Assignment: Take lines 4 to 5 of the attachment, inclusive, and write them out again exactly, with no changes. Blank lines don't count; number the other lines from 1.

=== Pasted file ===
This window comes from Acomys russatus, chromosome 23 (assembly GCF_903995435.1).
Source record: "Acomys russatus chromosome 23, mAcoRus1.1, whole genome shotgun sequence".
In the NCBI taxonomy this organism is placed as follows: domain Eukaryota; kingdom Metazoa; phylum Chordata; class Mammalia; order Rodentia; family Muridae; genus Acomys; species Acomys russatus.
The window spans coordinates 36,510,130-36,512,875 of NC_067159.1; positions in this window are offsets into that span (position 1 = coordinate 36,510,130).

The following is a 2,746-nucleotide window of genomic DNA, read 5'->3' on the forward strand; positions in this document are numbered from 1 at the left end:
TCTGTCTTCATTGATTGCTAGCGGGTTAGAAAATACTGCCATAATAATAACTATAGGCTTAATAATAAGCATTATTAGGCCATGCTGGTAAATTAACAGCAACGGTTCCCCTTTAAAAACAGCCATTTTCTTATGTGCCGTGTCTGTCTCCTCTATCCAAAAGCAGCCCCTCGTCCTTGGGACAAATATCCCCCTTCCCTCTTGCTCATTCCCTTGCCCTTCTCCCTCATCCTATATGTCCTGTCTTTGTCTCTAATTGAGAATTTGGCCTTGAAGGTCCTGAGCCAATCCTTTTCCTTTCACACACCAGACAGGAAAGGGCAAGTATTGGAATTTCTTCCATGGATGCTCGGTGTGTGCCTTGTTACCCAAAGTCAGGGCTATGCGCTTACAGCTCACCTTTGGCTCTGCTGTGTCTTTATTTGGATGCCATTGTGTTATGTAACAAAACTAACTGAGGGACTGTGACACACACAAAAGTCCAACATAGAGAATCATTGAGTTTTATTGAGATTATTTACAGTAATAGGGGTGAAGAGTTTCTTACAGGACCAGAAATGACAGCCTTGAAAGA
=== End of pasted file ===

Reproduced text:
The window spans coordinates 36,510,130-36,512,875 of NC_067159.1; positions in this window are offsets into that span (position 1 = coordinate 36,510,130).

The following is a 2,746-nucleotide window of genomic DNA, read 5'->3' on the forward strand; positions in this document are numbered from 1 at the left end: